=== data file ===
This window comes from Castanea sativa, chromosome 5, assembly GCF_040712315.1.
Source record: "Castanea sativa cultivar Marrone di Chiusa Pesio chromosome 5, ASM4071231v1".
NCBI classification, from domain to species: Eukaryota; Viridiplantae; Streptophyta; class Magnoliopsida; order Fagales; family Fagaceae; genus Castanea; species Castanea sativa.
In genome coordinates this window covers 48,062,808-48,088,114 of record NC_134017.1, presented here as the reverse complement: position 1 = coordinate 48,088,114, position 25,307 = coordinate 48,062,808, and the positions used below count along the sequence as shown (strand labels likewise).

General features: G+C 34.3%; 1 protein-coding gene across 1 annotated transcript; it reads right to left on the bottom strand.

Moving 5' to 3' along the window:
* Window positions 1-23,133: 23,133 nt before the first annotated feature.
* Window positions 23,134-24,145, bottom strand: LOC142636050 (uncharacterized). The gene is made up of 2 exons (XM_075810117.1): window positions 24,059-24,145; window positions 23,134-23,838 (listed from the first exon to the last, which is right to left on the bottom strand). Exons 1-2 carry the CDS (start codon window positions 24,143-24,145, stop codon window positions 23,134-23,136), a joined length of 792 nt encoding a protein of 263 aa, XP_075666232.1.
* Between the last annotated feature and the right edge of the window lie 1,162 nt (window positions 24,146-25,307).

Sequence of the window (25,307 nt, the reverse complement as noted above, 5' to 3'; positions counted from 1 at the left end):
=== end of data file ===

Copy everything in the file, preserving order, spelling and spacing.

This window comes from Castanea sativa, chromosome 5, assembly GCF_040712315.1.
Source record: "Castanea sativa cultivar Marrone di Chiusa Pesio chromosome 5, ASM4071231v1".
NCBI classification, from domain to species: Eukaryota; Viridiplantae; Streptophyta; class Magnoliopsida; order Fagales; family Fagaceae; genus Castanea; species Castanea sativa.
In genome coordinates this window covers 48,062,808-48,088,114 of record NC_134017.1, presented here as the reverse complement: position 1 = coordinate 48,088,114, position 25,307 = coordinate 48,062,808, and the positions used below count along the sequence as shown (strand labels likewise).

General features: G+C 34.3%; 1 protein-coding gene across 1 annotated transcript; it reads right to left on the bottom strand.

Moving 5' to 3' along the window:
* Window positions 1-23,133: 23,133 nt before the first annotated feature.
* Window positions 23,134-24,145, bottom strand: LOC142636050 (uncharacterized). The gene is made up of 2 exons (XM_075810117.1): window positions 24,059-24,145; window positions 23,134-23,838 (listed from the first exon to the last, which is right to left on the bottom strand). Exons 1-2 carry the CDS (start codon window positions 24,143-24,145, stop codon window positions 23,134-23,136), a joined length of 792 nt encoding a protein of 263 aa, XP_075666232.1.
* Between the last annotated feature and the right edge of the window lie 1,162 nt (window positions 24,146-25,307).

Sequence of the window (25,307 nt, the reverse complement as noted above, 5' to 3'; positions counted from 1 at the left end):